It Might Take Four Years To Get Out Of The Paris Deal

by Naseem Jamnia
Anthony Kwan/Getty Images Entertainment/Getty Images

President Trump officially stated on Thursday that the United States is leaving the Paris agreement on climate change. No longer following countries like China and France, the States will set sail for other waters. But according to the terms of the agreement itself, the United States might stay in the climate agreement until 2020.

According to Article 28 of the agreement, each country that enters into it must remain for three years. Afterward, they may give a written notice to withdraw, but such a withdrawal still doesn't happen for another year. And while the agreement was discussed in 2015, it didn't actually go into effect until November 2016. That means that the United States can't officially say it's leaving until 2019, and the earliest it could withdraw is November 2020.

But wait, there's more. Trump could circumvent this process by withdrawing from the U.N. Framework Convention on Climate Change (UNFCCC). The UNFCC is an accord from 1992 that set the foundation that eventually led to the Paris talks in 2015. According to Article 28, a country that leaves the UNFCCC will also, by design, leave the agreement. This means that the United States could leave after just one year's notice, making the exit date 2018 instead.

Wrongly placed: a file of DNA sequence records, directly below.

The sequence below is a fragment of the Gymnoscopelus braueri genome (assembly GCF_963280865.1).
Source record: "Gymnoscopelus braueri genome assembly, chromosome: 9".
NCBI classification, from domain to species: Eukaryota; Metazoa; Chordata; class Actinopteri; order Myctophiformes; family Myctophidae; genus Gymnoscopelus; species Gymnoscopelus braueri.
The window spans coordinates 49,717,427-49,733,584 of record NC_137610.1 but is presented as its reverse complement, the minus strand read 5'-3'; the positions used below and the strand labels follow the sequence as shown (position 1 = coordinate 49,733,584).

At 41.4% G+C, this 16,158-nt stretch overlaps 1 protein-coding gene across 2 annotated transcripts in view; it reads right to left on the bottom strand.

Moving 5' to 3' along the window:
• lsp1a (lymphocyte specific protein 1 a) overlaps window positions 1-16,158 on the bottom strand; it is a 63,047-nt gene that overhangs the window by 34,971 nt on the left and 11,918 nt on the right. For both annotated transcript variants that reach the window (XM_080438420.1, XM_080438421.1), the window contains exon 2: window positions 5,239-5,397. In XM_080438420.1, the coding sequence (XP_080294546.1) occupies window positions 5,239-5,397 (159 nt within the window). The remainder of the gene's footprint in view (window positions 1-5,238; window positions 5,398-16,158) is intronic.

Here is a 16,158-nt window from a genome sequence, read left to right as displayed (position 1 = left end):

Because President Obama did not need Senate approval to enter into the Paris agreement, Trump doesn't need it to exit. NPR, however, cautions that the UNFCC was ratified by the Senate and it's "rare and controversial" for a president to exit such a treaty. But so far in his presidency, a controversial decision hasn't stopped Trump from making it. Such stir seems to actually encourage him.

If the United States doesn't exit until 2020, then there may be a chance that Trump's successor could change the decision. Trump has not been secretive about his reelection hopes; on June 28, he's already set to host a reelection fundraiser. If he wins reelection, then the United States would be officially out of the Paris agreement before the beginning of his second term. If he loses, the United States would still be out of the agreement as of November 2020. Fortunately, his successor could reenter in January 2021 and recommit to fighting climate change.

In the meantime, there's our environment to consider. According to the policy and research corporation Climate Advisors, the effects of Trump's decisions, such as trying to repeal Obama's Clean Power Plan, will happen slowly. Under Obama-era regulations, the United States was set to meet its emission reduction goals by 2020, according to The Washington Post. However, Climate Advisors reports that with Trump's plans in place, carbon emissions will begin to increase at least by then. The world might not feel the immediate effects of Trump-era decisions, but it eventually will. It might take another four or more years to reverse the effects of any decisions made today.

Still, dare to hope. According to CNN political producer, Dan Merica, Trump will reportedly follow the steps of the agreement, waiting until 2020 to officially exit. As Merica also points out, Election Day 2020 will happen right before. If Trump loses a second term, then the planet might have a chance.